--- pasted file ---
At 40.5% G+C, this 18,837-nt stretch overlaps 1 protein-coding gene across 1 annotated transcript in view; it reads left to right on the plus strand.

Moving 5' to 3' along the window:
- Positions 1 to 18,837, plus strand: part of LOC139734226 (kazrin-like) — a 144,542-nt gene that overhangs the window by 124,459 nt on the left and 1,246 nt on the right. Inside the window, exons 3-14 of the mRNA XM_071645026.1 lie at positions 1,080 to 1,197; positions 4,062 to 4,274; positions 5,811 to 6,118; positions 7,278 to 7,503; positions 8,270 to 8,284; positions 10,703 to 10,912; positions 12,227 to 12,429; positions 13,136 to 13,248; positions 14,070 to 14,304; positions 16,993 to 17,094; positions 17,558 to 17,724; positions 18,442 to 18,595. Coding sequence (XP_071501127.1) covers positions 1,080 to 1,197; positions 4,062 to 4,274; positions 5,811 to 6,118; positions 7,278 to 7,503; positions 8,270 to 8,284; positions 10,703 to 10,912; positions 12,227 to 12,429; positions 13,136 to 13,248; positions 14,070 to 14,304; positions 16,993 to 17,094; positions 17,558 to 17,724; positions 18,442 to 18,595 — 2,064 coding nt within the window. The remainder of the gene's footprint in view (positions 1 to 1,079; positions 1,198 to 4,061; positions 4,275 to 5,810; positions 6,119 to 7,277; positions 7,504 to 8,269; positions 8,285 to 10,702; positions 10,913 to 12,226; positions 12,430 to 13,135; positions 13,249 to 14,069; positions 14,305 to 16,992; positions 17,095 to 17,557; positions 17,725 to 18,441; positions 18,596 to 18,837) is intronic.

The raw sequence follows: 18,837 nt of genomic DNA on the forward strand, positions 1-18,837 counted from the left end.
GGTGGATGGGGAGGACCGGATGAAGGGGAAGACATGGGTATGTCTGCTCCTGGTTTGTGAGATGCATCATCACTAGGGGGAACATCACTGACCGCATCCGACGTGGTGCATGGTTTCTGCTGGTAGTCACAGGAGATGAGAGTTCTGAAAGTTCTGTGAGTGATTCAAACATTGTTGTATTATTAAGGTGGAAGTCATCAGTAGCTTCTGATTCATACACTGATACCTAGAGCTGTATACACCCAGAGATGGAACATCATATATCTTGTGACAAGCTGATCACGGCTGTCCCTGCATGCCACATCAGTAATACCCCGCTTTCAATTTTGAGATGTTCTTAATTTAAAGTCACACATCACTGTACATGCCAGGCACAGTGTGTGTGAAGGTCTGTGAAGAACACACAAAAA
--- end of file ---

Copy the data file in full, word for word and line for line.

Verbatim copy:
At 40.5% G+C, this 18,837-nt stretch overlaps 1 protein-coding gene across 1 annotated transcript in view; it reads left to right on the plus strand.

Moving 5' to 3' along the window:
- Positions 1 to 18,837, plus strand: part of LOC139734226 (kazrin-like) — a 144,542-nt gene that overhangs the window by 124,459 nt on the left and 1,246 nt on the right. Inside the window, exons 3-14 of the mRNA XM_071645026.1 lie at positions 1,080 to 1,197; positions 4,062 to 4,274; positions 5,811 to 6,118; positions 7,278 to 7,503; positions 8,270 to 8,284; positions 10,703 to 10,912; positions 12,227 to 12,429; positions 13,136 to 13,248; positions 14,070 to 14,304; positions 16,993 to 17,094; positions 17,558 to 17,724; positions 18,442 to 18,595. Coding sequence (XP_071501127.1) covers positions 1,080 to 1,197; positions 4,062 to 4,274; positions 5,811 to 6,118; positions 7,278 to 7,503; positions 8,270 to 8,284; positions 10,703 to 10,912; positions 12,227 to 12,429; positions 13,136 to 13,248; positions 14,070 to 14,304; positions 16,993 to 17,094; positions 17,558 to 17,724; positions 18,442 to 18,595 — 2,064 coding nt within the window. The remainder of the gene's footprint in view (positions 1 to 1,079; positions 1,198 to 4,061; positions 4,275 to 5,810; positions 6,119 to 7,277; positions 7,504 to 8,269; positions 8,285 to 10,702; positions 10,913 to 12,226; positions 12,430 to 13,135; positions 13,249 to 14,069; positions 14,305 to 16,992; positions 17,095 to 17,557; positions 17,725 to 18,441; positions 18,596 to 18,837) is intronic.

The raw sequence follows: 18,837 nt of genomic DNA on the forward strand, positions 1-18,837 counted from the left end.
GGTGGATGGGGAGGACCGGATGAAGGGGAAGACATGGGTATGTCTGCTCCTGGTTTGTGAGATGCATCATCACTAGGGGGAACATCACTGACCGCATCCGACGTGGTGCATGGTTTCTGCTGGTAGTCACAGGAGATGAGAGTTCTGAAAGTTCTGTGAGTGATTCAAACATTGTTGTATTATTAAGGTGGAAGTCATCAGTAGCTTCTGATTCATACACTGATACCTAGAGCTGTATACACCCAGAGATGGAACATCATATATCTTGTGACAAGCTGATCACGGCTGTCCCTGCATGCCACATCAGTAATACCCCGCTTTCAATTTTGAGATGTTCTTAATTTAAAGTCACACATCACTGTACATGCCAGGCACAGTGTGTGTGAAGGTCTGTGAAGAACACACAAAAA